On Nathaniel Hawthorne’s Tragic Vision

HERMAN MELVILLE (1819-1891)

On Nathaniel Hawthorne’s Tragic Vision                                                                     1851

There is a certain tragic phase of humanity which, in our opinion, was never more powerfully embodied than by Hawthorne. We mean the tragicalness of human thought in its own unbiased, native, and profounder workings. We think that into no recorded mind has the intense feeling of the visable truth ever entered more deeply than into this man’s. By visable truth, we mean the apprehension of the absolute condition of present things as they strike the eye of the man who fears them not, though they do their worst to him,–the man who, like Russia or the British Empire, declares himself a sovereign nature (in himself) amid the powers of heaven, hell, and earth. He may perish; but so long as he exists he insists upon treating with all Powers upon an equal basis. If any of those other Powers choose to withhold certain secrets, let them; that does not impair my sovereignty in myself; that does not make me tributary. And perhaps, after all, there is no secret. We incline to think that the Problem of the Universe is like the Freemason’s mighty secret, so terrible to all children. It turns out, at last, to consist in a triangle, a mallet, and an apron,–nothing more! We incline to think that God cannot explain His own secrets, and that He would like a little information upon certain points Himself. We mortals astonish Him as much as He us. But it is this Being of the matter; there lies the knot with which we choke ourselves. As soon as you say Me, a God, a Nature, so soon you jump off from your stool and hang from the beam. Yes, that word is the hangman. Take God out of the dictionary, and you would have Him in the street.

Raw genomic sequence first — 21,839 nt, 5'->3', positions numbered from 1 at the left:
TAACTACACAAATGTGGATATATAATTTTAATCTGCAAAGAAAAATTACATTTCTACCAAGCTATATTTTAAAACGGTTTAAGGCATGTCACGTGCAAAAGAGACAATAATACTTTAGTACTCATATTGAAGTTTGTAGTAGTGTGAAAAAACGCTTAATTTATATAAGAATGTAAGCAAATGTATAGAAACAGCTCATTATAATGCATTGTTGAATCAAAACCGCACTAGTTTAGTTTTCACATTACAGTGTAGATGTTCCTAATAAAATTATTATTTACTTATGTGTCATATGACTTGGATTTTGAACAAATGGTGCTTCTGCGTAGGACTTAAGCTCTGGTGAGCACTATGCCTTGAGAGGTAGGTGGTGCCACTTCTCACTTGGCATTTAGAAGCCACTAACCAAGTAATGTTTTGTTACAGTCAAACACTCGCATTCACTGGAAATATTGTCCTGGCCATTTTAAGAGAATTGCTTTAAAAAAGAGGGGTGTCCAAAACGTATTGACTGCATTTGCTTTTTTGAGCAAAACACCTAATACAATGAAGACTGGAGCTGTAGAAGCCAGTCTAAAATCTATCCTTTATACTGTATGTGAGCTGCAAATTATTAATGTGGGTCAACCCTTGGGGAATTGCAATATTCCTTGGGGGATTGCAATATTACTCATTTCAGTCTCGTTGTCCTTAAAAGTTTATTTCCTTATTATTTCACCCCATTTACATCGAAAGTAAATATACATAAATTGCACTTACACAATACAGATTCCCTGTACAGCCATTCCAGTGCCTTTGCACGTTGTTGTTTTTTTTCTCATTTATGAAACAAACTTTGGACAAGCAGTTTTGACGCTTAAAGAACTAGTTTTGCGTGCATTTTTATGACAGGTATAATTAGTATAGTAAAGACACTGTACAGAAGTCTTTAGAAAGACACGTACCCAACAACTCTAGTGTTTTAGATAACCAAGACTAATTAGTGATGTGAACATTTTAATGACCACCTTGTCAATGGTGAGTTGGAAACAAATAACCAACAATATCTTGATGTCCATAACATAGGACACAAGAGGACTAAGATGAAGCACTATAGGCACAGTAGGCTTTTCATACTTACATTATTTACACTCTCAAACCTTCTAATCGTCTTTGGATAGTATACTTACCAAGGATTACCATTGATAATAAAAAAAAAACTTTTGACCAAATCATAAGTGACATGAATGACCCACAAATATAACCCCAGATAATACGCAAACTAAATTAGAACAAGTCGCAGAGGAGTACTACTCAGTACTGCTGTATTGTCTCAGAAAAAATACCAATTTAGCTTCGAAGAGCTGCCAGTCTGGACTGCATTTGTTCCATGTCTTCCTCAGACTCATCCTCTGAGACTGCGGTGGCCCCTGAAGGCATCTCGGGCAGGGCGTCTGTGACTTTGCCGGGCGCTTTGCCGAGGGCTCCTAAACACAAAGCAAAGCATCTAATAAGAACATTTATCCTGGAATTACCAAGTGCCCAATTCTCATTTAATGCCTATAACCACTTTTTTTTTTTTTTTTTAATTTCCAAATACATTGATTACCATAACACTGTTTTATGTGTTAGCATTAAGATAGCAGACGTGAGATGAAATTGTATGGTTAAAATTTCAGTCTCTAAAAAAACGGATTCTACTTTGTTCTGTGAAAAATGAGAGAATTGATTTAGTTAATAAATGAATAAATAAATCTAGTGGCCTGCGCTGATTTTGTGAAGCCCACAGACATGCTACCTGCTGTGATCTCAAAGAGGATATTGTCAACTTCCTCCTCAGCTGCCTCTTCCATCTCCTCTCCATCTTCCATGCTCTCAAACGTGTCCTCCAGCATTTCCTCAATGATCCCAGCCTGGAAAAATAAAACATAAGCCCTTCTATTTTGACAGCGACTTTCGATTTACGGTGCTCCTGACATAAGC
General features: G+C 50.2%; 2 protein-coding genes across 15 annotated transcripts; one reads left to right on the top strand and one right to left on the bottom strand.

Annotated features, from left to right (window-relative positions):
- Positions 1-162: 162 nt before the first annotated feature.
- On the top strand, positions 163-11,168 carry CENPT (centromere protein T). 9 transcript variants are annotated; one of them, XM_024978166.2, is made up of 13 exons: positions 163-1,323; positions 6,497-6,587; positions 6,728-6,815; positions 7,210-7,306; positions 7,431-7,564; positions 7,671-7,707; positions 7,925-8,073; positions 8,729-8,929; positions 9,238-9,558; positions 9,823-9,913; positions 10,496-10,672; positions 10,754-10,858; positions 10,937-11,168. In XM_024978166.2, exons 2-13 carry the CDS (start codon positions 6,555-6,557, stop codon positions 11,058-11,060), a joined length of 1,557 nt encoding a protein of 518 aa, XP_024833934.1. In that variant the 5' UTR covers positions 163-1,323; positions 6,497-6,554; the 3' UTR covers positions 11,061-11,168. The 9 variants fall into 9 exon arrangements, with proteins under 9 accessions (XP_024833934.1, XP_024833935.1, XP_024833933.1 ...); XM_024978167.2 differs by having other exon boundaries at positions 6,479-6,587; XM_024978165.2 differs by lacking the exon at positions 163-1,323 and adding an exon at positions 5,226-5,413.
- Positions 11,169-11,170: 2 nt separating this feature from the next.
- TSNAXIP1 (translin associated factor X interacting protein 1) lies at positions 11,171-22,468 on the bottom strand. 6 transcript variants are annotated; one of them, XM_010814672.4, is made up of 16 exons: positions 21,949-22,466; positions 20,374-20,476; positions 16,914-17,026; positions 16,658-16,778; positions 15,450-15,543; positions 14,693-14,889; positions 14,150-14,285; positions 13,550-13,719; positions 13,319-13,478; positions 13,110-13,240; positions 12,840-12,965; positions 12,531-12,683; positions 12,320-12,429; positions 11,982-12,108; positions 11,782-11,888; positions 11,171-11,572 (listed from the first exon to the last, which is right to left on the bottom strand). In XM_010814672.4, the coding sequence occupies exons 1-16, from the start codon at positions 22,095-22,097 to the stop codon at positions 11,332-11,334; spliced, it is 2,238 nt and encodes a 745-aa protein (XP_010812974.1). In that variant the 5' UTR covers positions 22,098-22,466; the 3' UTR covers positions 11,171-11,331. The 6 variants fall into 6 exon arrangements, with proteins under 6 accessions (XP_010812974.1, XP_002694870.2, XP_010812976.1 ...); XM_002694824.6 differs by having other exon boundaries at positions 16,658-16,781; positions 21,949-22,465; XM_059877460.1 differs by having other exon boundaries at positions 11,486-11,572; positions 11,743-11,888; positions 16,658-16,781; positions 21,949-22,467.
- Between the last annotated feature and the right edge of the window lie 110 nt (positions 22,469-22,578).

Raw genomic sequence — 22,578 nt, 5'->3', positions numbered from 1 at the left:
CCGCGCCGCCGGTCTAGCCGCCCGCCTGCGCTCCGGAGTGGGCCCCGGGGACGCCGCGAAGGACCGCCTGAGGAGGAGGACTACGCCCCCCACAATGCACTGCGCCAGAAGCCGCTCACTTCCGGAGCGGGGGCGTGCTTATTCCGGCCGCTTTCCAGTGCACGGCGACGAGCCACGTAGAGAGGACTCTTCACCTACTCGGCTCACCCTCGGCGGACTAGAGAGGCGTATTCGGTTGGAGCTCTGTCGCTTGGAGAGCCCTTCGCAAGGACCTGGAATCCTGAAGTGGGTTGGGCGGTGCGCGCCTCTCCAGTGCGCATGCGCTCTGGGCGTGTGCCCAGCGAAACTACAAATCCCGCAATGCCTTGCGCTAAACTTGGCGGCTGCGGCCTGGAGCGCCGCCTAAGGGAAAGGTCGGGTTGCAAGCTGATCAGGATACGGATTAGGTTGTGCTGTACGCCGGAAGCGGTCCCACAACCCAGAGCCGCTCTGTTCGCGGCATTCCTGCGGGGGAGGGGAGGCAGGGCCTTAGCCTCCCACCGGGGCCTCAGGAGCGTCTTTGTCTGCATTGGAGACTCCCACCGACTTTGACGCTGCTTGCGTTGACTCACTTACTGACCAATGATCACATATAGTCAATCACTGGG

There is the grand truth about Nathaniel Hawthorne. He says NO! in thunder; but the Devil himself cannot make him say yes. For all men who say yes, lie; and all men who say no,–why, they are in the happy condition of judicious, unincumbered travellers in Europe; they cross the frontiers into Eternity with nothing but a carpet-bag,–that is to say, the Ego. Whereas those yes-gentry, they travel with heaps of baggage, and, damn them! they will never get through the Custom House. What’s the reason, Mr. Hawthorne, that in the last stages of metaphysics a fellow always falls to swearing so? I could rip an hour.

H. Melville

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